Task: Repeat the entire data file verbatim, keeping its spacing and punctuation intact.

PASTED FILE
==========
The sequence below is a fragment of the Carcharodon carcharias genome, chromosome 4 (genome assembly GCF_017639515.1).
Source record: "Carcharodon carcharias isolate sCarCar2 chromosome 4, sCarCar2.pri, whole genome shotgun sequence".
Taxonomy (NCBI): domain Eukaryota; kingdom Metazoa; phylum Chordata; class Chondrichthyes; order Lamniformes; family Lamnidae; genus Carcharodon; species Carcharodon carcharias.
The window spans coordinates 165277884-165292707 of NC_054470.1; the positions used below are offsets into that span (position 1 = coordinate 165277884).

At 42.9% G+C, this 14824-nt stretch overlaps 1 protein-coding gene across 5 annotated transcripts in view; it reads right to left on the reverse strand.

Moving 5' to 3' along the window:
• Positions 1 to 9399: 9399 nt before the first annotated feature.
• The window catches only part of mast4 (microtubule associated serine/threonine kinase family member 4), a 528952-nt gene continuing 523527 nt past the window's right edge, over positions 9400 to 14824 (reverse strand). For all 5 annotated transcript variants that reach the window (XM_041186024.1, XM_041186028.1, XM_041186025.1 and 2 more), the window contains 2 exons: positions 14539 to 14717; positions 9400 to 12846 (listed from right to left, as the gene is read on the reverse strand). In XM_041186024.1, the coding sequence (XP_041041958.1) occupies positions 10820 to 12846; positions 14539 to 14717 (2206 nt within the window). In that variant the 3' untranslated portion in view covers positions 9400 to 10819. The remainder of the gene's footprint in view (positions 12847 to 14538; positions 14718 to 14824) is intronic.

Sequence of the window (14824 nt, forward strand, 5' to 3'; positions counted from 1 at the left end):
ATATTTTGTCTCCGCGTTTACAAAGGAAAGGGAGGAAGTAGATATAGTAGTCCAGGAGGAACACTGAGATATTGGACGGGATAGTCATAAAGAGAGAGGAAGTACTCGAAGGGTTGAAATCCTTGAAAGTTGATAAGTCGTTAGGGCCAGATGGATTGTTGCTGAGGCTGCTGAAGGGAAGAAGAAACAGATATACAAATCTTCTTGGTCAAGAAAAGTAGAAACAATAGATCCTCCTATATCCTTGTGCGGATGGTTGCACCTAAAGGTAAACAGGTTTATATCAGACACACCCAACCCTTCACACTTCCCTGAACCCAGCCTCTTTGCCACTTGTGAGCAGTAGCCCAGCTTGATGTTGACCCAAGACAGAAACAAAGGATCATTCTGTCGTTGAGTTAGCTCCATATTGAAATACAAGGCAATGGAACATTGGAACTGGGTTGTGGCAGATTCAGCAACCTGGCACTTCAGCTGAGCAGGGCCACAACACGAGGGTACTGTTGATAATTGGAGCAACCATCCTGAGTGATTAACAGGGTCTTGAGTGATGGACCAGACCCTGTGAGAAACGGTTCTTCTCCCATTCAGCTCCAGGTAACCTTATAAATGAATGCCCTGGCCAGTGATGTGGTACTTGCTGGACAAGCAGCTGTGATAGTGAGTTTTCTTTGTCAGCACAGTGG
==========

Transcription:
The sequence below is a fragment of the Carcharodon carcharias genome, chromosome 4 (genome assembly GCF_017639515.1).
Source record: "Carcharodon carcharias isolate sCarCar2 chromosome 4, sCarCar2.pri, whole genome shotgun sequence".
Taxonomy (NCBI): domain Eukaryota; kingdom Metazoa; phylum Chordata; class Chondrichthyes; order Lamniformes; family Lamnidae; genus Carcharodon; species Carcharodon carcharias.
The window spans coordinates 165277884-165292707 of NC_054470.1; the positions used below are offsets into that span (position 1 = coordinate 165277884).

At 42.9% G+C, this 14824-nt stretch overlaps 1 protein-coding gene across 5 annotated transcripts in view; it reads right to left on the reverse strand.

Moving 5' to 3' along the window:
• Positions 1 to 9399: 9399 nt before the first annotated feature.
• The window catches only part of mast4 (microtubule associated serine/threonine kinase family member 4), a 528952-nt gene continuing 523527 nt past the window's right edge, over positions 9400 to 14824 (reverse strand). For all 5 annotated transcript variants that reach the window (XM_041186024.1, XM_041186028.1, XM_041186025.1 and 2 more), the window contains 2 exons: positions 14539 to 14717; positions 9400 to 12846 (listed from right to left, as the gene is read on the reverse strand). In XM_041186024.1, the coding sequence (XP_041041958.1) occupies positions 10820 to 12846; positions 14539 to 14717 (2206 nt within the window). In that variant the 3' untranslated portion in view covers positions 9400 to 10819. The remainder of the gene's footprint in view (positions 12847 to 14538; positions 14718 to 14824) is intronic.

Sequence of the window (14824 nt, forward strand, 5' to 3'; positions counted from 1 at the left end):
ATATTTTGTCTCCGCGTTTACAAAGGAAAGGGAGGAAGTAGATATAGTAGTCCAGGAGGAACACTGAGATATTGGACGGGATAGTCATAAAGAGAGAGGAAGTACTCGAAGGGTTGAAATCCTTGAAAGTTGATAAGTCGTTAGGGCCAGATGGATTGTTGCTGAGGCTGCTGAAGGGAAGAAGAAACAGATATACAAATCTTCTTGGTCAAGAAAAGTAGAAACAATAGATCCTCCTATATCCTTGTGCGGATGGTTGCACCTAAAGGTAAACAGGTTTATATCAGACACACCCAACCCTTCACACTTCCCTGAACCCAGCCTCTTTGCCACTTGTGAGCAGTAGCCCAGCTTGATGTTGACCCAAGACAGAAACAAAGGATCATTCTGTCGTTGAGTTAGCTCCATATTGAAATACAAGGCAATGGAACATTGGAACTGGGTTGTGGCAGATTCAGCAACCTGGCACTTCAGCTGAGCAGGGCCACAACACGAGGGTACTGTTGATAATTGGAGCAACCATCCTGAGTGATTAACAGGGTCTTGAGTGATGGACCAGACCCTGTGAGAAACGGTTCTTCTCCCATTCAGCTCCAGGTAACCTTATAAATGAATGCCCTGGCCAGTGATGTGGTACTTGCTGGACAAGCAGCTGTGATAGTGAGTTTTCTTTGTCAGCACAGTGG